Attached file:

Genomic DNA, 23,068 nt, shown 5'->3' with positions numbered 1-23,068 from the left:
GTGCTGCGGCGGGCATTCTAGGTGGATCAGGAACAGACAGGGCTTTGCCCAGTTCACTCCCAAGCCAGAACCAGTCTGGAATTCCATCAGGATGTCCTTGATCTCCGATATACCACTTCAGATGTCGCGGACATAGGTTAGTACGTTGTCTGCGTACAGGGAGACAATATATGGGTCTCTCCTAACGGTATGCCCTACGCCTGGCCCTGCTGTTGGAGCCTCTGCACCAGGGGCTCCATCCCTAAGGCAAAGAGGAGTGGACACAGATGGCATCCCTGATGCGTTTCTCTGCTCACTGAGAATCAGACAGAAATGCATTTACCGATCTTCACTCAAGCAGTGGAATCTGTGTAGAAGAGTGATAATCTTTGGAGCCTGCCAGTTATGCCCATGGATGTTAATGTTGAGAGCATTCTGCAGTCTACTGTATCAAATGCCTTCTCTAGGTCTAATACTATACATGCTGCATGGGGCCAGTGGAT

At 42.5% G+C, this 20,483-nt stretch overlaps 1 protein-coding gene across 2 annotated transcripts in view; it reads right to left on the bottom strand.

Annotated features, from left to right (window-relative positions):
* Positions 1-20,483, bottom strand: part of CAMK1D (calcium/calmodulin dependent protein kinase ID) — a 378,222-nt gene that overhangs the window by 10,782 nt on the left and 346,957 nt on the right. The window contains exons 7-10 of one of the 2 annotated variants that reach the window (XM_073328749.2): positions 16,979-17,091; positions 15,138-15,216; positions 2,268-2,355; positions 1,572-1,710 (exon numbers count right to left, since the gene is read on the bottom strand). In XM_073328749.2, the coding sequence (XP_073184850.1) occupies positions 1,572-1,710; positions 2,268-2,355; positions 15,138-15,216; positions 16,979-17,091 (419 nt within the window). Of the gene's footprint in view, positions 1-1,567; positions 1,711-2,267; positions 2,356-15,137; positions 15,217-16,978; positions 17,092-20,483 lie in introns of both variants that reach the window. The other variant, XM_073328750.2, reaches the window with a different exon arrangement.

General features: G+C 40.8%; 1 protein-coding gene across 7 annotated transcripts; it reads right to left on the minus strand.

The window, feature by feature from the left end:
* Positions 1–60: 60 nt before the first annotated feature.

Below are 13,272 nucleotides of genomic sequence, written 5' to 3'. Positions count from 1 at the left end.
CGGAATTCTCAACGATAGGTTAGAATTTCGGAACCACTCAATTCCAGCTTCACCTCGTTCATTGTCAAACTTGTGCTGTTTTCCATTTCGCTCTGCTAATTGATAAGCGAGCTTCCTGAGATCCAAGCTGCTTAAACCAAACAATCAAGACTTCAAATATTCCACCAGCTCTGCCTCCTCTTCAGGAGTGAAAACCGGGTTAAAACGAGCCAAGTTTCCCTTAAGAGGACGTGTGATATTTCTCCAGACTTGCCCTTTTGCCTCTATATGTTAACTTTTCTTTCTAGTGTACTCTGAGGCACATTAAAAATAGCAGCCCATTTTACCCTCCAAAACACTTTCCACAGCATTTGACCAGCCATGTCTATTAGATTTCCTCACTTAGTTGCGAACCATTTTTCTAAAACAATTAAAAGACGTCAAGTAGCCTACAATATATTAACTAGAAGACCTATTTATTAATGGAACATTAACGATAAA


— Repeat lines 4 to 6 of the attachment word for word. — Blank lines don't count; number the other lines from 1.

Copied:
Annotated features, from left to right (window-relative positions):
* Positions 1-20,483, bottom strand: part of CAMK1D (calcium/calmodulin dependent protein kinase ID) — a 378,222-nt gene that overhangs the window by 10,782 nt on the left and 346,957 nt on the right. The window contains exons 7-10 of one of the 2 annotated variants that reach the window (XM_073328749.2): positions 16,979-17,091; positions 15,138-15,216; positions 2,268-2,355; positions 1,572-1,710 (exon numbers count right to left, since the gene is read on the bottom strand). In XM_073328749.2, the coding sequence (XP_073184850.1) occupies positions 1,572-1,710; positions 2,268-2,355; positions 15,138-15,216; positions 16,979-17,091 (419 nt within the window). Of the gene's footprint in view, positions 1-1,567; positions 1,711-2,267; positions 2,356-15,137; positions 15,217-16,978; positions 17,092-20,483 lie in introns of both variants that reach the window. The other variant, XM_073328750.2, reaches the window with a different exon arrangement.

General features: G+C 40.8%; 1 protein-coding gene across 7 annotated transcripts; it reads right to left on the minus strand.